Normal Variants and Artifacts
Recalling the expression “all is not gold that glitters”, increased uptake is not necessarily pathological. Indeed, normal bone scintigraphs are often altered or modified by physiological or anatomical factors, imitating pathology (Howarth et al. 1996). For example, the tuberosity of the humerus and proximal tibia, to which the deltoid and quadriceps muscles are attached, respectively, may accumulate tracer intensely due to constant physical stress. Tracer uptake is normally increased in growing bones, either locally in the physes (Figs. 4.13 and 4.15) or generally in the entire skeleton, and also in anatomical variants. Modest tracer uptake may be observed in secondary ossification centers that have recently been fused (Fig. 4.31A). A number of artifacts can be produced by various technical factors related to kit preparation or intravenous injection of radiopharmaceuticals, attenuation of gamma rays, or the function of the gamma camera and computer systems (Hung et al. 1996; Forstrom et al. 1996; O’Connor 1996).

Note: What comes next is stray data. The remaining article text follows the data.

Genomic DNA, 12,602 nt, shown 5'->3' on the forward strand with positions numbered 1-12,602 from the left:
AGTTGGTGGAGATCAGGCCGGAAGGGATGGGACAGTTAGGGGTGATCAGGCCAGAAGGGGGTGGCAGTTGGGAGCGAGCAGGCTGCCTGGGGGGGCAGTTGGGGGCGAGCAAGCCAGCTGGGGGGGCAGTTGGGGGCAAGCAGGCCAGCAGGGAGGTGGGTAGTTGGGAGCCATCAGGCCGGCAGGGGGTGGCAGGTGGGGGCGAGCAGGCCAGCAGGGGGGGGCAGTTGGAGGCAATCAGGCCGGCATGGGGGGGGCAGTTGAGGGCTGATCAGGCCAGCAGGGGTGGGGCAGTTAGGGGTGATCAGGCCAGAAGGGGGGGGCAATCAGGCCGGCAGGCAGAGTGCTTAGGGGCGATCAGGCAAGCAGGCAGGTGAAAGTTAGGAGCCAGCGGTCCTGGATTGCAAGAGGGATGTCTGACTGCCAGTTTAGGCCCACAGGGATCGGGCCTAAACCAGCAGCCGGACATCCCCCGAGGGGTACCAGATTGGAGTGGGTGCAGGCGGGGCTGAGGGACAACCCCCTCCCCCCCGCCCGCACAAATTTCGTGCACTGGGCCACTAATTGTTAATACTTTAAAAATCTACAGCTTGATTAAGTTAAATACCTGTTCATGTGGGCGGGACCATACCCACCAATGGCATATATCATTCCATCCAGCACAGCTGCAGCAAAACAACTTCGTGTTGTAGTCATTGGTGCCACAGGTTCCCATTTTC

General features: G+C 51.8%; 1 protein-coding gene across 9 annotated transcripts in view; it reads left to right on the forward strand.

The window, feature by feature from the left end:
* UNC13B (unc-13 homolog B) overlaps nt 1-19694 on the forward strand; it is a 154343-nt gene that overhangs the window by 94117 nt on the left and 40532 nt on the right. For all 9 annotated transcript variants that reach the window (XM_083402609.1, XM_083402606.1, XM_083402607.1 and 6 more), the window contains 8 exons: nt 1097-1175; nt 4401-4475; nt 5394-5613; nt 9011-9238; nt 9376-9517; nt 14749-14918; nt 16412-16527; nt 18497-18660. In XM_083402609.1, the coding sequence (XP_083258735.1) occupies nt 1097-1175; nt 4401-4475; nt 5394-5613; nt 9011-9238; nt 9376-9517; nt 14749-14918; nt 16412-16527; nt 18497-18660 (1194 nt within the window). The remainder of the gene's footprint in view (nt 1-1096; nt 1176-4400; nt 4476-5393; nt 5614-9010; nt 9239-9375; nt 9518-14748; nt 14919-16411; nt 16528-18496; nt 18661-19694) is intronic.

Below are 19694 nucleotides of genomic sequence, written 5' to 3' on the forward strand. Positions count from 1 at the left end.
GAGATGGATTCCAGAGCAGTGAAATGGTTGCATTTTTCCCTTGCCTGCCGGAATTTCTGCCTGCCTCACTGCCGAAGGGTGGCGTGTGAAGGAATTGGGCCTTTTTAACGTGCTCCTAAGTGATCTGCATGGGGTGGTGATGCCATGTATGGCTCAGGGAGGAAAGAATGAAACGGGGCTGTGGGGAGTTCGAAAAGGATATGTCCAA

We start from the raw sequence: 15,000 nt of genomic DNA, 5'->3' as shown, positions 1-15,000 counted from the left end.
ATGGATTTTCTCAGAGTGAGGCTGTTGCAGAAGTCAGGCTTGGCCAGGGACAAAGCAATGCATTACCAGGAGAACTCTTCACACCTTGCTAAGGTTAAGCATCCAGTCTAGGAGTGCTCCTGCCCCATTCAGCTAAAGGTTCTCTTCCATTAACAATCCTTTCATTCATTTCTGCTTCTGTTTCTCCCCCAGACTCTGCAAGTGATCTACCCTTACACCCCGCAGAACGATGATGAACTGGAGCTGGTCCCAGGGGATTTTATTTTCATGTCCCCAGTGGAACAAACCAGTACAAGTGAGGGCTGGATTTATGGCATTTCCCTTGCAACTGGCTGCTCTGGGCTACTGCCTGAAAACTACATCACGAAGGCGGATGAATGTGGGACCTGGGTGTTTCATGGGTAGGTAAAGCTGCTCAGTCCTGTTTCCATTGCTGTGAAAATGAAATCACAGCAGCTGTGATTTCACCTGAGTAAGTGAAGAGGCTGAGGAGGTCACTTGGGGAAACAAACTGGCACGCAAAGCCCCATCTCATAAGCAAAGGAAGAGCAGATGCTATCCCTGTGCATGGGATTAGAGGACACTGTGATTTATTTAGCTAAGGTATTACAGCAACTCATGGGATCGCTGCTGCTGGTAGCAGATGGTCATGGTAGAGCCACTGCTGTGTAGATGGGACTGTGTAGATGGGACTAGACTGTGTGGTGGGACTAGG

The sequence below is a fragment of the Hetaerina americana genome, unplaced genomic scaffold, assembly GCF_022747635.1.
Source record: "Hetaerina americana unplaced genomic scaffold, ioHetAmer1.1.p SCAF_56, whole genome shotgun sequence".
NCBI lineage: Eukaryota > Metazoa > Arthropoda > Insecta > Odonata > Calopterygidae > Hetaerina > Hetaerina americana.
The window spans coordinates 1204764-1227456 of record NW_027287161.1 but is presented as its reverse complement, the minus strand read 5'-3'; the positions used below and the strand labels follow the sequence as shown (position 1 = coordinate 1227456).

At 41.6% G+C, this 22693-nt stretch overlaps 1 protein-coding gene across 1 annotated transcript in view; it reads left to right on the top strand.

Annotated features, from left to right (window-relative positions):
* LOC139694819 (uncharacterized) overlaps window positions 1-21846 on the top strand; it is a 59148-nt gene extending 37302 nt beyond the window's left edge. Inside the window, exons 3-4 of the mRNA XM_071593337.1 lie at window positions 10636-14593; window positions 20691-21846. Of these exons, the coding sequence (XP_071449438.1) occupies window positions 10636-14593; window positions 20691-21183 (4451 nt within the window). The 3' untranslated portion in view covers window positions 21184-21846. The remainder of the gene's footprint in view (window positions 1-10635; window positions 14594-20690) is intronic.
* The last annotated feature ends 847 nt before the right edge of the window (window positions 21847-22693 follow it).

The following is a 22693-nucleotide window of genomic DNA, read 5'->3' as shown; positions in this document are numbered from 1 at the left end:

KeywordsTracer Uptake Navicular Bone Increase Tracer Uptake Secondary Ossification Center Bladder Diverticulum
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